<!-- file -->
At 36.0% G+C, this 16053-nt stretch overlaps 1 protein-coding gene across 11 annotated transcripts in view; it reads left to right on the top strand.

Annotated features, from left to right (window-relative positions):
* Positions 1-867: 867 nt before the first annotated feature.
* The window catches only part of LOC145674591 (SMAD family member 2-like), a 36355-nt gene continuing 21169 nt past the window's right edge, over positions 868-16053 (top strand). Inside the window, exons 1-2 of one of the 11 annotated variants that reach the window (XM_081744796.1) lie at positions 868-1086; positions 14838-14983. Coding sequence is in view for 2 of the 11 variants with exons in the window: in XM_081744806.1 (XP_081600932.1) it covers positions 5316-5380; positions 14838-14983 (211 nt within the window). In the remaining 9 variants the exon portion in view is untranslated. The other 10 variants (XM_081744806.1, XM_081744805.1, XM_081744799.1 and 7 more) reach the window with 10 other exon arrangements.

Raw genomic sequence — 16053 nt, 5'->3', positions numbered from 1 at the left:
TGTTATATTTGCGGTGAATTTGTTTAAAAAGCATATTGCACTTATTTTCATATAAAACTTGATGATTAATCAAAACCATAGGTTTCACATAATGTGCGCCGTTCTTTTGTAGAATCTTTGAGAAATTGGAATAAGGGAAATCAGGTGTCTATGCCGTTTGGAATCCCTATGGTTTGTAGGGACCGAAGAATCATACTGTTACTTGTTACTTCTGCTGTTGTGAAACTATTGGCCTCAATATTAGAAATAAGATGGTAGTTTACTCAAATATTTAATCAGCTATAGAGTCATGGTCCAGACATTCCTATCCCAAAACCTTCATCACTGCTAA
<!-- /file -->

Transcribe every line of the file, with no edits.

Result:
At 36.0% G+C, this 16053-nt stretch overlaps 1 protein-coding gene across 11 annotated transcripts in view; it reads left to right on the top strand.

Annotated features, from left to right (window-relative positions):
* Positions 1-867: 867 nt before the first annotated feature.
* The window catches only part of LOC145674591 (SMAD family member 2-like), a 36355-nt gene continuing 21169 nt past the window's right edge, over positions 868-16053 (top strand). Inside the window, exons 1-2 of one of the 11 annotated variants that reach the window (XM_081744796.1) lie at positions 868-1086; positions 14838-14983. Coding sequence is in view for 2 of the 11 variants with exons in the window: in XM_081744806.1 (XP_081600932.1) it covers positions 5316-5380; positions 14838-14983 (211 nt within the window). In the remaining 9 variants the exon portion in view is untranslated. The other 10 variants (XM_081744806.1, XM_081744805.1, XM_081744799.1 and 7 more) reach the window with 10 other exon arrangements.

Raw genomic sequence — 16053 nt, 5'->3', positions numbered from 1 at the left:
TGTTATATTTGCGGTGAATTTGTTTAAAAAGCATATTGCACTTATTTTCATATAAAACTTGATGATTAATCAAAACCATAGGTTTCACATAATGTGCGCCGTTCTTTTGTAGAATCTTTGAGAAATTGGAATAAGGGAAATCAGGTGTCTATGCCGTTTGGAATCCCTATGGTTTGTAGGGACCGAAGAATCATACTGTTACTTGTTACTTCTGCTGTTGTGAAACTATTGGCCTCAATATTAGAAATAAGATGGTAGTTTACTCAAATATTTAATCAGCTATAGAGTCATGGTCCAGACATTCCTATCCCAAAACCTTCATCACTGCTAA